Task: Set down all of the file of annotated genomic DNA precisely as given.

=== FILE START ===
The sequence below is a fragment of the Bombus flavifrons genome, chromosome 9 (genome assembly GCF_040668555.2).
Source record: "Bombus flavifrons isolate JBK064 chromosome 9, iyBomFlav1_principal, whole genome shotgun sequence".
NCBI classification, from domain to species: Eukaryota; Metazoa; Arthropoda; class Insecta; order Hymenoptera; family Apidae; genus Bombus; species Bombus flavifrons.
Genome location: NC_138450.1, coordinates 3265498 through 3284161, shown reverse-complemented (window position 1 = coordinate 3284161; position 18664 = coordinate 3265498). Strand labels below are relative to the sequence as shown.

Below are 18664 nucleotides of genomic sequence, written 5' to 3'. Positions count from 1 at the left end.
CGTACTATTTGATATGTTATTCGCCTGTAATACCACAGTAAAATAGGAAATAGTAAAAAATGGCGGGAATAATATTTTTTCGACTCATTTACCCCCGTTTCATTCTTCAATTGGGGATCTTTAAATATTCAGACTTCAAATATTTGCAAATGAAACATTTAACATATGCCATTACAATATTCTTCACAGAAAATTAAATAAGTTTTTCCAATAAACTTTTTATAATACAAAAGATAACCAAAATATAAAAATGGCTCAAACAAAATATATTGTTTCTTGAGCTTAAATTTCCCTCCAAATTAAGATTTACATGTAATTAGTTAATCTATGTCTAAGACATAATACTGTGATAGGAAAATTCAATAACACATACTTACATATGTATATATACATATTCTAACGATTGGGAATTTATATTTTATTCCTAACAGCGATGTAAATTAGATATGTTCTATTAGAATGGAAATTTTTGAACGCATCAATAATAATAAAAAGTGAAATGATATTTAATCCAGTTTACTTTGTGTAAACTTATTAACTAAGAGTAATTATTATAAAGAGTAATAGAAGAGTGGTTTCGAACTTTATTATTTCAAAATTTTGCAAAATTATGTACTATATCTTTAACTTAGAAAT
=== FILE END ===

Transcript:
The sequence below is a fragment of the Bombus flavifrons genome, chromosome 9 (genome assembly GCF_040668555.2).
Source record: "Bombus flavifrons isolate JBK064 chromosome 9, iyBomFlav1_principal, whole genome shotgun sequence".
NCBI classification, from domain to species: Eukaryota; Metazoa; Arthropoda; class Insecta; order Hymenoptera; family Apidae; genus Bombus; species Bombus flavifrons.
Genome location: NC_138450.1, coordinates 3265498 through 3284161, shown reverse-complemented (window position 1 = coordinate 3284161; position 18664 = coordinate 3265498). Strand labels below are relative to the sequence as shown.

Below are 18664 nucleotides of genomic sequence, written 5' to 3'. Positions count from 1 at the left end.
CGTACTATTTGATATGTTATTCGCCTGTAATACCACAGTAAAATAGGAAATAGTAAAAAATGGCGGGAATAATATTTTTTCGACTCATTTACCCCCGTTTCATTCTTCAATTGGGGATCTTTAAATATTCAGACTTCAAATATTTGCAAATGAAACATTTAACATATGCCATTACAATATTCTTCACAGAAAATTAAATAAGTTTTTCCAATAAACTTTTTATAATACAAAAGATAACCAAAATATAAAAATGGCTCAAACAAAATATATTGTTTCTTGAGCTTAAATTTCCCTCCAAATTAAGATTTACATGTAATTAGTTAATCTATGTCTAAGACATAATACTGTGATAGGAAAATTCAATAACACATACTTACATATGTATATATACATATTCTAACGATTGGGAATTTATATTTTATTCCTAACAGCGATGTAAATTAGATATGTTCTATTAGAATGGAAATTTTTGAACGCATCAATAATAATAAAAAGTGAAATGATATTTAATCCAGTTTACTTTGTGTAAACTTATTAACTAAGAGTAATTATTATAAAGAGTAATAGAAGAGTGGTTTCGAACTTTATTATTTCAAAATTTTGCAAAATTATGTACTATATCTTTAACTTAGAAAT